Autism spectrum disorder (ASD) has been studied for many years, but there are still more questions than answers. For example, some research into the brain functions of individuals on the autism spectrum have found a lack of synchronization between different parts of the brain that normally work in tandem. But other studies have found the exact opposite – over-synchronization in the brains of those with ASD. A new study by Avital Hahamy and Prof. Rafi Malach of the Weizmann Institute’s Neurobiology Department, and Prof. Marlene Behrmann of Carnegie Mellon University, Pittsburgh, which was recently published in Nature Neuroscience, suggests that the various reports – of both over- and under-connectivity – may, in fact, reflect a deeper principle.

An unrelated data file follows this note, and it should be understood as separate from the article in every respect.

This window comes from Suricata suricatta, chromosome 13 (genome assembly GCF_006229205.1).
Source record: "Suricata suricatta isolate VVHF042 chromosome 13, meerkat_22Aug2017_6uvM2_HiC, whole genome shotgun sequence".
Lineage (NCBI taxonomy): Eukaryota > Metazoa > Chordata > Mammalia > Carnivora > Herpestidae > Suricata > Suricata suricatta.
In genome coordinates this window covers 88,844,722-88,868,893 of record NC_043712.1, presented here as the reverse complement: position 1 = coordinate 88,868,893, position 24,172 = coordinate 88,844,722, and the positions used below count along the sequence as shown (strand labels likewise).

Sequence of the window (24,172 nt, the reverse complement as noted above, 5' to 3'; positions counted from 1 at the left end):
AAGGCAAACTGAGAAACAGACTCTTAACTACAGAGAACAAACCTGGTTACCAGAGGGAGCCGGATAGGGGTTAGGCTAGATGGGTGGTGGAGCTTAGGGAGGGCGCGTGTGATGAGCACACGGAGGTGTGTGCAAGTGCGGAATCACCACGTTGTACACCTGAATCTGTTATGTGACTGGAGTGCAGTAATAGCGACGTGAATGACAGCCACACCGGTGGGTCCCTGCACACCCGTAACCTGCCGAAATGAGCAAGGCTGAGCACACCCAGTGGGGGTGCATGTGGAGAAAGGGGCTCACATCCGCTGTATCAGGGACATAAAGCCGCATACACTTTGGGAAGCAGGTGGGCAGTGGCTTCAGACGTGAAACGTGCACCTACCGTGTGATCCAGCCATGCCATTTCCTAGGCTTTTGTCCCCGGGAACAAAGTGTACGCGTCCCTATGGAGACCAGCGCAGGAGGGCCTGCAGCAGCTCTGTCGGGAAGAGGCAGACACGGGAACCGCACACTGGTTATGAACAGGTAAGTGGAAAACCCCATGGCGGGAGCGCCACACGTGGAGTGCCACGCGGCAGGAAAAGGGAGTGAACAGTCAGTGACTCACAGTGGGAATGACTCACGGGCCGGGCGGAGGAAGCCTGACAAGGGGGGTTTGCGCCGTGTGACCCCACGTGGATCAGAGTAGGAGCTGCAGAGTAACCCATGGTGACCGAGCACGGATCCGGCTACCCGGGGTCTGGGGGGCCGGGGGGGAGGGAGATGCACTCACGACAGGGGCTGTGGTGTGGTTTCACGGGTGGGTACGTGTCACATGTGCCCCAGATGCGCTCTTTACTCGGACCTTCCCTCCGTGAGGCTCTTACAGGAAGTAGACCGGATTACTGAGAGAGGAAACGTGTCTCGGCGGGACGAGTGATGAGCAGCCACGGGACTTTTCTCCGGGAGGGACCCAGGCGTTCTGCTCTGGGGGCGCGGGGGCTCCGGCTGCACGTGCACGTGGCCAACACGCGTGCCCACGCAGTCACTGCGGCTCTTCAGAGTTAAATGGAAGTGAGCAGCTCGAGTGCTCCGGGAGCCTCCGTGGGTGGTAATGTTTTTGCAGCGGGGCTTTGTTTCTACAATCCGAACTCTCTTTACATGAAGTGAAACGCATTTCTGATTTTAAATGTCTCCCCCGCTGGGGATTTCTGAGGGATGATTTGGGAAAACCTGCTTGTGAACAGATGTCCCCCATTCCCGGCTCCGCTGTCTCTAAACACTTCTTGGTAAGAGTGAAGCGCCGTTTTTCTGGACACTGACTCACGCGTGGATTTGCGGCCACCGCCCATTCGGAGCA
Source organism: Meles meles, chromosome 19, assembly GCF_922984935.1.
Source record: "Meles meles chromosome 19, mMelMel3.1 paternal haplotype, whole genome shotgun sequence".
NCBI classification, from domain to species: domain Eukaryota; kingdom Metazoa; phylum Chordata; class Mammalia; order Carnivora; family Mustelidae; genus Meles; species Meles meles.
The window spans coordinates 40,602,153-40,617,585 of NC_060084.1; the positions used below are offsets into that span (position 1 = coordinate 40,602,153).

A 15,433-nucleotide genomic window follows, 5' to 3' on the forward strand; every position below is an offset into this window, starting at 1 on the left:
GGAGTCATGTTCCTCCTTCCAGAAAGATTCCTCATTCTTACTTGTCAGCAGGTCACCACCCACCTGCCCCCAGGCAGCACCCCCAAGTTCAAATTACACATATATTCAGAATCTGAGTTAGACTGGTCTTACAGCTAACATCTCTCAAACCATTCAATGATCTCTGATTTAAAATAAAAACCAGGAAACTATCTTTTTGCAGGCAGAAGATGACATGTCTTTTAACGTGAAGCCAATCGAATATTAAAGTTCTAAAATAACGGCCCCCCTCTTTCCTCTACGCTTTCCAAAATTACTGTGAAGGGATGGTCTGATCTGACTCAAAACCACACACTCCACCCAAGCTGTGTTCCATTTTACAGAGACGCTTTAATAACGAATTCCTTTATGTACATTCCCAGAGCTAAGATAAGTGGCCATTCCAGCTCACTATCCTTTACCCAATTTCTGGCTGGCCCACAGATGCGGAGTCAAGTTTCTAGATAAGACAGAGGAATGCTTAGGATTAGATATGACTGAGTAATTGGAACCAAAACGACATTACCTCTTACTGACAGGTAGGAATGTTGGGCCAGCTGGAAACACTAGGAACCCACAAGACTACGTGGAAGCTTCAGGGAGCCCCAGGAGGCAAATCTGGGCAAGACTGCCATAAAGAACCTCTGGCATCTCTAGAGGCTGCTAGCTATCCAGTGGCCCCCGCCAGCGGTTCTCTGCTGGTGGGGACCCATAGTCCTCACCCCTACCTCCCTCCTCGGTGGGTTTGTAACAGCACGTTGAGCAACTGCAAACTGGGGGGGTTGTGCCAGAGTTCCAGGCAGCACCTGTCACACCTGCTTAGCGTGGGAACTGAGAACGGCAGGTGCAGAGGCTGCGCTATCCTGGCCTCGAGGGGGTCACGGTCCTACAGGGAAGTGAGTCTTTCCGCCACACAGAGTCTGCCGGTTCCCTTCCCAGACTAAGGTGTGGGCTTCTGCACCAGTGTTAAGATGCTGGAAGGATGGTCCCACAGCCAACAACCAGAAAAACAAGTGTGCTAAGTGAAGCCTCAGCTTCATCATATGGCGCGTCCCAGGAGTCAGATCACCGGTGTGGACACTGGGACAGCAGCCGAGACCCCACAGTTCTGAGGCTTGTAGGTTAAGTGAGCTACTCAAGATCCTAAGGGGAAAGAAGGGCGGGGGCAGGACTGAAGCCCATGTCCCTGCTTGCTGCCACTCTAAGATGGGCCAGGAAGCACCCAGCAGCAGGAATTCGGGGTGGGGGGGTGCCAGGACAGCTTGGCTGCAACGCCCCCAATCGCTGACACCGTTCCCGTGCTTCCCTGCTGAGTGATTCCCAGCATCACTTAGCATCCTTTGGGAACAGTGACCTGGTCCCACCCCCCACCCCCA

This image shows brains.
Credit:Weizmann Institute of Science
Prof. Rafael Malach’s research is supported by the Murray H. and Meyer Grodetsky Center for Research of Higher Brain Functions, which he heads; and the Friends of Dr. Lou Siminovitch. Prof. Malach is the recipient of the Helen and Martin Kimmel Award for Innovative Investigation; and he is the incumbent of the Barbara and Morris L. Levinson Professorial Chair in Brain Research.